Liberal dose of arts rounds out new graduates

One particular feature of American higher education that has caught the imagination of the world is its liberal arts.

In Hong Kong, Lingnan University is modelled on this tradition - a small college that offers a mix of broad, personalised education and subject specialisation to help create more rounded citizens.

Robert Oden, president of Carleton College in Minnesota, one of America's more sought-after liberal arts colleges, was in Hong Kong last month to build new ties with local universities.

'Liberal arts is one of the things that the rest of the world thinks is a lavish waste of money,' he told the South China Morning Post. He knows that it is much more respected than that.

This type of education gave students more than expertise in a given subject or professional field and was more about 'shaping consciousness and prompting creativity'. It was preparation for later specialisation. Its students, for instance moved on to graduate schools to study subjects such as medicine, law and business.

In a college such as Carleton, students typically take three to four courses each semester. Two would be in their chosen subject specialty and one to two in subjects that interested them. An economist, for example, could spend time over the term learning the Chinese language and exploring Latin American history.

Carleton is among the many colleges and universities in the US looking to further its international ties, and to become more cosmopolitan in nature.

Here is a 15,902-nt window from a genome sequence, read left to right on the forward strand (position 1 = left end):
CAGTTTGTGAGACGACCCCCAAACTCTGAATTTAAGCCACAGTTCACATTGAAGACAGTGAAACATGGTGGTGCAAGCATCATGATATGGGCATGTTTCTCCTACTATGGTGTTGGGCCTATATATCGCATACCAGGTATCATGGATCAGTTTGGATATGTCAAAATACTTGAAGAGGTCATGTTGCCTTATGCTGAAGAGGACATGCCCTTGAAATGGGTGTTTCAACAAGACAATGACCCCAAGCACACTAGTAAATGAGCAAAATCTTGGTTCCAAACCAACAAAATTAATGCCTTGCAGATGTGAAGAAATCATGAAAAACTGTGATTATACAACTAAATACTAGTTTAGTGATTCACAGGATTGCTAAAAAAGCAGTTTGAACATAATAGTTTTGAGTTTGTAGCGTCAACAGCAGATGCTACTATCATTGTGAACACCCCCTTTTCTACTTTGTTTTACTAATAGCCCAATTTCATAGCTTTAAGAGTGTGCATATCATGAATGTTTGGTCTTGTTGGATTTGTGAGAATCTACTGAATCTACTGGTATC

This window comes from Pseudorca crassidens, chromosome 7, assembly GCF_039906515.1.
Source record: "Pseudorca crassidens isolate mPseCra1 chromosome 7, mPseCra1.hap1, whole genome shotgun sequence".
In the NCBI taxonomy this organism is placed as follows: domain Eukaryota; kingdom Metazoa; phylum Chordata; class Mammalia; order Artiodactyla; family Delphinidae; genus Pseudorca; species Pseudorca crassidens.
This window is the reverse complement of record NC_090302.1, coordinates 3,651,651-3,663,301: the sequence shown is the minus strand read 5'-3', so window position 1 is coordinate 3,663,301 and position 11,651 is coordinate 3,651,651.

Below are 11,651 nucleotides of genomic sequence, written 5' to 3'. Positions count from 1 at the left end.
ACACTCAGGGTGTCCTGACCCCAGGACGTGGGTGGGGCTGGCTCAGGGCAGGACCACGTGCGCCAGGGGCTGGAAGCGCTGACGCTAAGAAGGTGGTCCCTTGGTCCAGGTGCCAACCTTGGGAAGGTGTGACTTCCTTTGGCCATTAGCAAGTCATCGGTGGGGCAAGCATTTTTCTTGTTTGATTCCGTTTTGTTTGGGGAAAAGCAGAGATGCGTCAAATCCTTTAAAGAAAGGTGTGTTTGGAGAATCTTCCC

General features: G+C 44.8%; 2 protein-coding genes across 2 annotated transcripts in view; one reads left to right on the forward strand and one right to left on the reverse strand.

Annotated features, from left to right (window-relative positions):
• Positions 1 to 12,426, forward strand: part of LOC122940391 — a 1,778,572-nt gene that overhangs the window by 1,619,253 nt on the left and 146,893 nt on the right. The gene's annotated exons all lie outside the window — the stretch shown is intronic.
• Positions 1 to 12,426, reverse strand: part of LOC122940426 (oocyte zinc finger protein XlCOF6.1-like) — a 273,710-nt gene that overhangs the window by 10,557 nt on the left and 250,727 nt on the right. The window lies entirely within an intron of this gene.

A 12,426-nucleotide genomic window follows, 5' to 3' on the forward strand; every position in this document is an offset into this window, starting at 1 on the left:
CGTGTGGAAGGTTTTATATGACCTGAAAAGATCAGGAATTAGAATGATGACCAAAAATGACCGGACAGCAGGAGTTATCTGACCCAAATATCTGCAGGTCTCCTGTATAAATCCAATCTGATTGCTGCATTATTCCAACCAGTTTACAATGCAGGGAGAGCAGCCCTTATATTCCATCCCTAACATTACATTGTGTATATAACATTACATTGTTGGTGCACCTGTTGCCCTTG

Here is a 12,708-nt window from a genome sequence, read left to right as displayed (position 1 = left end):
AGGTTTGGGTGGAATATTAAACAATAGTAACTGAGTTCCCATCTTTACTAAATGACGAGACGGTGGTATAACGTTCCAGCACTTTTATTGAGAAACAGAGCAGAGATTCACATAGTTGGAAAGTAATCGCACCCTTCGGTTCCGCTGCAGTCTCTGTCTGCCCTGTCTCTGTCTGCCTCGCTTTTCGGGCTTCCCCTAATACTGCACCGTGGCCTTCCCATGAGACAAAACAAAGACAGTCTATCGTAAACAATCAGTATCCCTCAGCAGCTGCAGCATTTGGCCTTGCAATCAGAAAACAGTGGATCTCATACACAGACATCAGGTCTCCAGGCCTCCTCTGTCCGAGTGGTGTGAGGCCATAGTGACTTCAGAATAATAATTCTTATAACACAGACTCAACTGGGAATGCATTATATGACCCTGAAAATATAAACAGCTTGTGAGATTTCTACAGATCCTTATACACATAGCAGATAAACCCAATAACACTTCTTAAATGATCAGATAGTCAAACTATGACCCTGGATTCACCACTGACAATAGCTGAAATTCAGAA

It is a small college of just 1,900 students, all undergraduates. Professor Oden described it as a 'little pocket of sophistication and international culture in Minnesota', even though it has not attracted huge numbers of international students. Today, there are 141. This, however, is a massive increase since 2002, when Professor Oden took over as president and it could boast just two.

Among those 141 students are about a dozen from Hong Kong and Professor Oden would like to see many more. He urges students here with an eye on American tertiary education to look beyond the popular east and west coast destinations.

'If you are an international student and would like to know the heart beat of America; if you would like a closer look at how a lot of Americans live, maybe you ought to hang out beyond New York and San Francisco,' he said.

Given its small student body, the college is relatively rich with an endowment of US$600 million. It manages to raise about $28 million a year. Professor Oden said that this financial strength and independence meant it could give assistance to overseas students.

Carleton is extending its liberal arts ethos by building what its president claims is the largest arts centre in a US college. The centre for music, art and the performing arts will also be a venue for regular classes. 'People can take a cello lesson or act in a play, either side of a biology course.'

Arts courses were much more than 'culturally desirable'. 'They are the thing itself. They should be at the heart of learning. They are important to the way of studying and learning.' This was partly because of the 'visual revolution' in which we lived.

The college was fifth in this year's US News and World Report ranking of liberal arts colleges which was headed by Williams and Amehurst colleges in Massachusetts. Professor Oden said Carleton was in the market only for top students who were ready to be industrious.

Hong Kong students did not require A-levels for entry. But high SAT scores were the starting point for admission.

Foreign students may only now be beginning to arrive at Carleton but the college has a long history of links with the outside world.

Since shortly after the First World War, about 20 students a year have gone to the mainland to teach English in Chinese schools and learn Putonghua.

'We have known for a long time that students have to spend a lot of time in other places,' Professor Oden said.